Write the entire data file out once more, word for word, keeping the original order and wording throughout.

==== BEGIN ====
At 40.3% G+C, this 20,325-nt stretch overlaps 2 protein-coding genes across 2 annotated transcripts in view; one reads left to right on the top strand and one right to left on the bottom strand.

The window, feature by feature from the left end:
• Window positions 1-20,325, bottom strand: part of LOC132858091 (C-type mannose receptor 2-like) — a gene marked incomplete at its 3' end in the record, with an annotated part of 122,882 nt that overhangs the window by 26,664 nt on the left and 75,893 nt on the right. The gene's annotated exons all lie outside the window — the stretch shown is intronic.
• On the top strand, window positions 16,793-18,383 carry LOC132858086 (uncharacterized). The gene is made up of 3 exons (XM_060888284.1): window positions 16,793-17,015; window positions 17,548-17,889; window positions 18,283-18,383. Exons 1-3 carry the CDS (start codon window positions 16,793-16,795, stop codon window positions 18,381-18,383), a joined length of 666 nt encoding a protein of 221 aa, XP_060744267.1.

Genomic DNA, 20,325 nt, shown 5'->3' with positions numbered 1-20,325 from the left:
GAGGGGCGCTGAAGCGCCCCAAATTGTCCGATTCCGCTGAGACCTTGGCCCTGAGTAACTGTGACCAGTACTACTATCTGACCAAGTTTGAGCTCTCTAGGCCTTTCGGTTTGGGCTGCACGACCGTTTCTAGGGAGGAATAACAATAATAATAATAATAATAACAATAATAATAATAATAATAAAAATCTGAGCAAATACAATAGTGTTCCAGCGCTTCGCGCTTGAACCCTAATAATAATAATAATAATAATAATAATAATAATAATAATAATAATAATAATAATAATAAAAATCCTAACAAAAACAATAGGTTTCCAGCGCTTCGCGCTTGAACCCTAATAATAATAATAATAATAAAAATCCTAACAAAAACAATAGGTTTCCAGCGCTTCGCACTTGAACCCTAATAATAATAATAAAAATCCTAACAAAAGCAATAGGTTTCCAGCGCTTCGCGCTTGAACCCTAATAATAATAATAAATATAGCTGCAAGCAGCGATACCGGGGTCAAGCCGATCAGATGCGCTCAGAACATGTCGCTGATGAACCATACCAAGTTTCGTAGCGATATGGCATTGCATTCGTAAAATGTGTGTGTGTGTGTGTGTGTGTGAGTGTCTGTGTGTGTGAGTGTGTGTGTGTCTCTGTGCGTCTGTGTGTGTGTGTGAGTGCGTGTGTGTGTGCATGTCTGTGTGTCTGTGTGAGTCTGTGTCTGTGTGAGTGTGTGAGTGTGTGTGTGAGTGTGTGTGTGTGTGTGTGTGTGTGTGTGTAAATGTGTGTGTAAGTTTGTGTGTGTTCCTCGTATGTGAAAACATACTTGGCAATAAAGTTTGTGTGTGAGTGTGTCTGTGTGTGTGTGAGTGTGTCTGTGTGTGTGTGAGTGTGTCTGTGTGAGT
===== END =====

At 40.3% G+C, this 20,325-nt stretch overlaps 2 protein-coding genes across 2 annotated transcripts in view; one reads left to right on the top strand and one right to left on the bottom strand.

The window, feature by feature from the left end:
• Window positions 1-20,325, bottom strand: part of LOC132858091 (C-type mannose receptor 2-like) — a gene marked incomplete at its 3' end in the record, with an annotated part of 122,882 nt that overhangs the window by 26,664 nt on the left and 75,893 nt on the right. The gene's annotated exons all lie outside the window — the stretch shown is intronic.
• On the top strand, window positions 16,793-18,383 carry LOC132858086 (uncharacterized). The gene is made up of 3 exons (XM_060888284.1): window positions 16,793-17,015; window positions 17,548-17,889; window positions 18,283-18,383. Exons 1-3 carry the CDS (start codon window positions 16,793-16,795, stop codon window positions 18,381-18,383), a joined length of 666 nt encoding a protein of 221 aa, XP_060744267.1.

Genomic DNA, 20,325 nt, shown 5'->3' with positions numbered 1-20,325 from the left:
GAGGGGCGCTGAAGCGCCCCAAATTGTCCGATTCCGCTGAGACCTTGGCCCTGAGTAACTGTGACCAGTACTACTATCTGACCAAGTTTGAGCTCTCTAGGCCTTTCGGTTTGGGCTGCACGACCGTTTCTAGGGAGGAATAACAATAATAATAATAATAATAACAATAATAATAATAATAATAAAAATCTGAGCAAATACAATAGTGTTCCAGCGCTTCGCGCTTGAACCCTAATAATAATAATAATAATAATAATAATAATAATAATAATAATAATAATAATAATAATAAAAATCCTAACAAAAACAATAGGTTTCCAGCGCTTCGCGCTTGAACCCTAATAATAATAATAATAATAAAAATCCTAACAAAAACAATAGGTTTCCAGCGCTTCGCACTTGAACCCTAATAATAATAATAAAAATCCTAACAAAAGCAATAGGTTTCCAGCGCTTCGCGCTTGAACCCTAATAATAATAATAAATATAGCTGCAAGCAGCGATACCGGGGTCAAGCCGATCAGATGCGCTCAGAACATGTCGCTGATGAACCATACCAAGTTTCGTAGCGATATGGCATTGCATTCGTAAAATGTGTGTGTGTGTGTGTGTGTGTGAGTGTCTGTGTGTGTGAGTGTGTGTGTGTCTCTGTGCGTCTGTGTGTGTGTGTGAGTGCGTGTGTGTGTGCATGTCTGTGTGTCTGTGTGAGTCTGTGTCTGTGTGAGTGTGTGAGTGTGTGTGTGAGTGTGTGTGTGTGTGTGTGTGTGTGTGTGTAAATGTGTGTGTAAGTTTGTGTGTGTTCCTCGTATGTGAAAACATACTTGGCAATAAAGTTTGTGTGTGAGTGTGTCTGTGTGTGTGTGAGTGTGTCTGTGTGTGTGTGAGTGTGTCTGTGTGAGT